Pure Bliss, Part 3
Urbanna, Va.— I should have known there would be big trouble adjusting to life with the Virginian. That’s the problem with “falling in love.” Once this happens, all rational thought is forever removed from the human brain. Blind love pushes us to the altar.
Still, looking back, I received lots of red flags. A major one came from my small town church, the First Congregational Church in Vermilion, Ohio. When I reserved the wedding date with the minister I learned the Virginian and I needed to have “pre-marital counseling.”
“What’s that?” I asked, not liking the sound of it. I wasn’t the sort to be counseled but rather preferred to learn life’s many tough lessons the hard way.
“It helps couples orientate to each other,” he explained. “It signals possible areas of trouble ahead. It’s better to know what problems might come up in the future then to blindly charge ahead.”
Of course, the good man knew very well that I was amongst the group he called the “blind chargers.” Also, Chip was at sea on his Naval ship and unable to come to Vermilion for pre-marital counseling sessions. My minster was not terribly concerned. He suggested that we each take the pre-marriage tests separately; I would simply mail Chip’s test to him on his ship. He would take the test and return it and the minister would sit down with me and compare answers. In that way I, at least, would be alerted to possible areas of conflict.
It sounded like a good idea so I promptly took my test and mailed Chip his copy. A week later I talked to Chip on the phone. “Did you take your marriage test, dear?” I asked.
“No,” he responded curtly. “I didn’t like the questions, much too personal! I should never answer such questions! My life is not the business of your church!”
What? What? “But, dearest, we have to take the test and be counseled as to find out if we are compatible.”
“Sorry. I made an airplane out of the test and shot it off the fantail of my ship!” was his answer. Now, if that wasn’t a gigantic red flag, I would like to know what was. Even a blind charger could figure this out.
The worst part of this was I had to go back to my minister and explain that the test I had sent to Chip had somehow been lost. There was not enough time to mail another test. So I did the pre-marital counseling by myself with the good minister. A lot of help that did to prepare me for my forthcoming marriage to a mule. A southern mule, perhaps, but perhaps in all fairness, I may have qualified very nicely as a northern mule? I can only imagine God was up there laughing at all the comic pre-wedding human antics on earth.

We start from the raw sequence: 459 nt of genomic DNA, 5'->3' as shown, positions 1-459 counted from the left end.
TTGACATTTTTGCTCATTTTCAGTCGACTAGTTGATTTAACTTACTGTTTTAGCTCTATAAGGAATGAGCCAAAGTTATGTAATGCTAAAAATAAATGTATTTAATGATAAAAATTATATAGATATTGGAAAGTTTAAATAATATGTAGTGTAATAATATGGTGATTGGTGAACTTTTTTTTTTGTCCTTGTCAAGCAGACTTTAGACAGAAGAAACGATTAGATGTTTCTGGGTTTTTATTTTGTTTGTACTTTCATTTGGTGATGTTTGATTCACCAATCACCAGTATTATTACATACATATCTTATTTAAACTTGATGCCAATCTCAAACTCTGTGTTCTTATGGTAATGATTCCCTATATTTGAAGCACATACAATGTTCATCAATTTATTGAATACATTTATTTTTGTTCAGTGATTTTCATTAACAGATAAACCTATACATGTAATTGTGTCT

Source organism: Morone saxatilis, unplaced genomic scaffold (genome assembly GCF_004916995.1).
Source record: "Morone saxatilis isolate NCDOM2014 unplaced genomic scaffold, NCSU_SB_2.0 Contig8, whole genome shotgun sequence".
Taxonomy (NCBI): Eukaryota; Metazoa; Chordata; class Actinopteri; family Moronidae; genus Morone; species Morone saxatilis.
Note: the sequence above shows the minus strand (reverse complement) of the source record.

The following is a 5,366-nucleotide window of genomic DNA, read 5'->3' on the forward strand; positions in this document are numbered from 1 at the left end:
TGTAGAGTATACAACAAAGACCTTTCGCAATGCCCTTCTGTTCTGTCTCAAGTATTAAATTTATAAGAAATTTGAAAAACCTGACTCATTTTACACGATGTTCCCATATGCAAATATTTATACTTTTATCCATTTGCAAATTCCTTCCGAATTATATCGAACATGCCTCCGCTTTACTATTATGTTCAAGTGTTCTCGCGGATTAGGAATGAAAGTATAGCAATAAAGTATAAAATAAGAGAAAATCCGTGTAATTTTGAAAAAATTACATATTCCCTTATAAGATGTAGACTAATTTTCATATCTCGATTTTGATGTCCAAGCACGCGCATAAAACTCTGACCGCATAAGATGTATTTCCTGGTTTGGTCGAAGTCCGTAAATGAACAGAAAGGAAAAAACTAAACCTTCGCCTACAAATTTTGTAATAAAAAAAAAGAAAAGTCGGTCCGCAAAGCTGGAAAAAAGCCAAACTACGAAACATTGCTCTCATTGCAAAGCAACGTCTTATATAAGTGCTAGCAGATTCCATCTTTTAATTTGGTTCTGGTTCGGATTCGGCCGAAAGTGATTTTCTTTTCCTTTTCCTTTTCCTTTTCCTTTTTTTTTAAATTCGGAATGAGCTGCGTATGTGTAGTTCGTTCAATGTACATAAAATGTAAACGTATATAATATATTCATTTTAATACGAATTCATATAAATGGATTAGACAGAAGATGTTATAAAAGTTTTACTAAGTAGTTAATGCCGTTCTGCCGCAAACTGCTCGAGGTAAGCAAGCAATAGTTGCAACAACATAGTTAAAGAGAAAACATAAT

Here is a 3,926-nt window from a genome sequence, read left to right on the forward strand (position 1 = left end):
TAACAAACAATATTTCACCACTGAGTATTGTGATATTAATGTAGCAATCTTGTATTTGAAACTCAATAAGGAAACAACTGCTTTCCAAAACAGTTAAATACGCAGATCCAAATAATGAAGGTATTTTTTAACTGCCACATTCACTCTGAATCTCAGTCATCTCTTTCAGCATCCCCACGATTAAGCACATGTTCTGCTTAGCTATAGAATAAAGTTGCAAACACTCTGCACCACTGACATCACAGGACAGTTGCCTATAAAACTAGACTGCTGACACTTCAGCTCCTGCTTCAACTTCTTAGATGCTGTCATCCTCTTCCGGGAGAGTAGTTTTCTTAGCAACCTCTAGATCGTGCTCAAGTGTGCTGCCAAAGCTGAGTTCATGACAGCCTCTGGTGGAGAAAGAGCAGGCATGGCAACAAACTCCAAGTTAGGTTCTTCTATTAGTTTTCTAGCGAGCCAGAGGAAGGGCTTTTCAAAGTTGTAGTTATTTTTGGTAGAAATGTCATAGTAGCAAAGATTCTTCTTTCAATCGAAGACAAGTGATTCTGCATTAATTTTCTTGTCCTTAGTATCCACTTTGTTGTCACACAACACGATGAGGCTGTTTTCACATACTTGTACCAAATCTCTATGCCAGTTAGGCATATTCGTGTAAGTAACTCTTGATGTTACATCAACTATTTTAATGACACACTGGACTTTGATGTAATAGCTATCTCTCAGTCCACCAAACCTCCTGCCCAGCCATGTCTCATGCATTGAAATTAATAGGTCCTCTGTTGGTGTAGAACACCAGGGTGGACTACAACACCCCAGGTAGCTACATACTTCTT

My church tried its best to prevent the kinds of shocks that came about on our honeymoon. I will get to that part of the story shortly. In the meantime the marriage ceremony and reception were over, and Chip and I bid our mutual families and friends goodbye and departed Vermilion for our first night together as man and wife.
Surely a more love-struck couple had never taken off from their wedding day before. We were headed to a swanky hotel in Cleveland for our first night as husband and wife. After that we would proceed to San Diego, enjoying a three-week trip across country to Chip’s new ship.
I looked back at family and friends bidding me farewell. Tears crested in the corners of my eyes. The entire Wakefield clan was in town for my wedding and they were scheduled to celebrate the 100th birthday of Grandfather F.W. Wakefield (who had passed away many years earlier) in the old homeplace the very next day. It was hard to say goodbye to family, hometown and all the people I loved.
No, I can’t pretend, even now, at age 75 and looking back at this time in my life and trying to capture the times and attitudes during my marriage that August of 1963, that it was easy for me to leave Vermilion. It is never easy to leave home yet most of us have to do this sooner or later. I suppose it’s a part of growing up, but it is painful. I looked at the Virginian that I had married who was now my husband and would be my partner in a new life. But for one dreadful moment he appeared as a total stranger to me and I wondered how in the world I could go off with him to California.
Was this all a dream? Was my marriage and departure from my dear hometown actually happening? O, farewell, dear Vermilion, Ohio! California, (and God knows what else) here we come! (To be continued next week)